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When is a Willful Breach 'Willful'? The Link Between Definitions and Damages

24 Pages Posted: 1 Jul 2008 Last revised: 23 Oct 2008

Richard Craswell

Stanford Law School

Date Written: October 20, 2008

Abstract

The existing literature on willful breach has not been able to define what should count as "willful." I argue here that any definition we adopt has implications for just how high damages should be raised in those cases where a breach qualifies as willful. As a result, both of these issues -- the definition of "willful," and the measure of damages for willful breach -- need to be considered simultaneously.
Specifically, if a definition of "willful" excludes all breachers who behaved efficiently, then in theory we can raise the penalty on the remaining inefficient breachers to any arbitrarily high level ("throw the book at them"). But if, instead, a given definition of willful would catch even some efficient breachers in its net, the damages assessed against willful breachers should be more limited. In that case, damages for willful breach might still justifiably be raised, but they should be raised only to the level that is economically efficient.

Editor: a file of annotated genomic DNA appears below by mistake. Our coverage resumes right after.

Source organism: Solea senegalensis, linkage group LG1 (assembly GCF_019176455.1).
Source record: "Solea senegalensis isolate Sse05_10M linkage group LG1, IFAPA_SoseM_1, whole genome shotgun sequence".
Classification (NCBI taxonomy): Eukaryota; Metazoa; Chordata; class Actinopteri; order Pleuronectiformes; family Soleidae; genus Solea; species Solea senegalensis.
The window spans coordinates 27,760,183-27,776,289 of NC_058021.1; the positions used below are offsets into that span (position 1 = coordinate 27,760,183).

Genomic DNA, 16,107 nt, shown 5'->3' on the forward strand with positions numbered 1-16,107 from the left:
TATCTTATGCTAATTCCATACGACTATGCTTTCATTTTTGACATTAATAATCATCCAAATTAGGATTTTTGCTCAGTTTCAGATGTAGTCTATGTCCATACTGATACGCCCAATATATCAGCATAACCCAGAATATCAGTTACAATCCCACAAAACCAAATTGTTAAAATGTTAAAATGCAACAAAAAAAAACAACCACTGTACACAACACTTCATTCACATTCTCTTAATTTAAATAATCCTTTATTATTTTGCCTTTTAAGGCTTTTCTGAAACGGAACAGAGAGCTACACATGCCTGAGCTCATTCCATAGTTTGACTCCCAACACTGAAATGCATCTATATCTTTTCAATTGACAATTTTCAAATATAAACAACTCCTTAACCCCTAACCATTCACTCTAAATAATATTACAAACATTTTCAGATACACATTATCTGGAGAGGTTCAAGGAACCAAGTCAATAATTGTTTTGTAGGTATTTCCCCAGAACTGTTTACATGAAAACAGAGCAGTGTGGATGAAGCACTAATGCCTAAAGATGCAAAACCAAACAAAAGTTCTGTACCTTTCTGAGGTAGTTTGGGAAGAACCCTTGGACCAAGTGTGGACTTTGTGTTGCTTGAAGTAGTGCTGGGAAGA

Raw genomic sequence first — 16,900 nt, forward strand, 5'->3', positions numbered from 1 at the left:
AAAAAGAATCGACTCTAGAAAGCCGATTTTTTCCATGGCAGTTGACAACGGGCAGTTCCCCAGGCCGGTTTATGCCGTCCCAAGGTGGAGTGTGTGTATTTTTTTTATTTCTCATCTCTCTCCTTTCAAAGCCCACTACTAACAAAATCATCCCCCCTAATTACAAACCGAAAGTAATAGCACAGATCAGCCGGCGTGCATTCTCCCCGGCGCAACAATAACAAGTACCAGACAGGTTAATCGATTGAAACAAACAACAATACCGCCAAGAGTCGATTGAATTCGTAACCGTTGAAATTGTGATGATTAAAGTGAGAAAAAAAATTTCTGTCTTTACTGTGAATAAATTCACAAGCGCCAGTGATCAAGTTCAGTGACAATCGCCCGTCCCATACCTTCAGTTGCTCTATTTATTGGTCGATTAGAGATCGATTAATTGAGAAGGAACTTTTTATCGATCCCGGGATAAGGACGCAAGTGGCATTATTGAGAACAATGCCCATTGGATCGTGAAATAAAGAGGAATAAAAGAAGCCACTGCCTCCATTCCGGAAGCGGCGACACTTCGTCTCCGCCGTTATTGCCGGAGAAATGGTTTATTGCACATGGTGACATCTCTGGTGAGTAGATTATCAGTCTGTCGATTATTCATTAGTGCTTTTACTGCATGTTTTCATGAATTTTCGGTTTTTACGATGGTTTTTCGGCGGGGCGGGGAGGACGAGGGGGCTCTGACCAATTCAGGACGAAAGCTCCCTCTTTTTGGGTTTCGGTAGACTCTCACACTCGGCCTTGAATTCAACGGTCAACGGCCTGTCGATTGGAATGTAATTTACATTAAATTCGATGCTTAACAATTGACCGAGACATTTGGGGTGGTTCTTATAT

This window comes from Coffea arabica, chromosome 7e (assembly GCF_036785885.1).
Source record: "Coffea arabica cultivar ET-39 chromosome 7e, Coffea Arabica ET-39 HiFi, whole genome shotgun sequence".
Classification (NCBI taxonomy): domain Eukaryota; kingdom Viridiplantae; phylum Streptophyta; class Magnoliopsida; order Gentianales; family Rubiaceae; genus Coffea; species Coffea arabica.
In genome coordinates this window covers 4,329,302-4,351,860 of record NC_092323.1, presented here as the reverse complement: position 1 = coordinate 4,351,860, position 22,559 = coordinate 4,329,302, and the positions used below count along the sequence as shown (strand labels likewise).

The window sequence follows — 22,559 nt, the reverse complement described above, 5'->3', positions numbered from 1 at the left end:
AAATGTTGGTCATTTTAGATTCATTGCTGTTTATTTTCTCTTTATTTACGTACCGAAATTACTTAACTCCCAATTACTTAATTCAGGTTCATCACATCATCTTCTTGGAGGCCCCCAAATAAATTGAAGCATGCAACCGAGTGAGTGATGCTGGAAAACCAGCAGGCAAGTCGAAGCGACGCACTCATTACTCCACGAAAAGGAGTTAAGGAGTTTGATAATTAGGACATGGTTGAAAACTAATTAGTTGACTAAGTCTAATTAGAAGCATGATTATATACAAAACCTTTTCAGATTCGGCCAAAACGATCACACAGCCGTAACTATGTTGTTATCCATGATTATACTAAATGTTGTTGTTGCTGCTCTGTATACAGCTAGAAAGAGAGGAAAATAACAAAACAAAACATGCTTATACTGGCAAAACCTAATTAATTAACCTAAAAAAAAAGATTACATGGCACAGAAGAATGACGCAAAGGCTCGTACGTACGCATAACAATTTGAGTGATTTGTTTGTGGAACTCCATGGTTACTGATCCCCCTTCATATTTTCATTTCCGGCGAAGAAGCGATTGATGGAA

Keywords: contract, breach, remedies, damages, penalties, negligence, strict liability

JEL Classification: K12, K13

Suggested Citation

Craswell, Richard, When is a Willful Breach 'Willful'? The Link Between Definitions and Damages (October 20, 2008). Stanford Public Law Working Paper No. 1153169; Michigan Law Review, Vol. 107, 2009; Stanford Law and Economics Olin Working Paper No. 362. Available at SSRN: https://ssrn.com/abstract=1153169

Richard Craswell (Contact Author)

Stanford Law School ( email )

559 Nathan Abbott Way
Stanford, CA 94305-8610
United States
650-725-8542 (Phone)
650-723-8230 (Fax)

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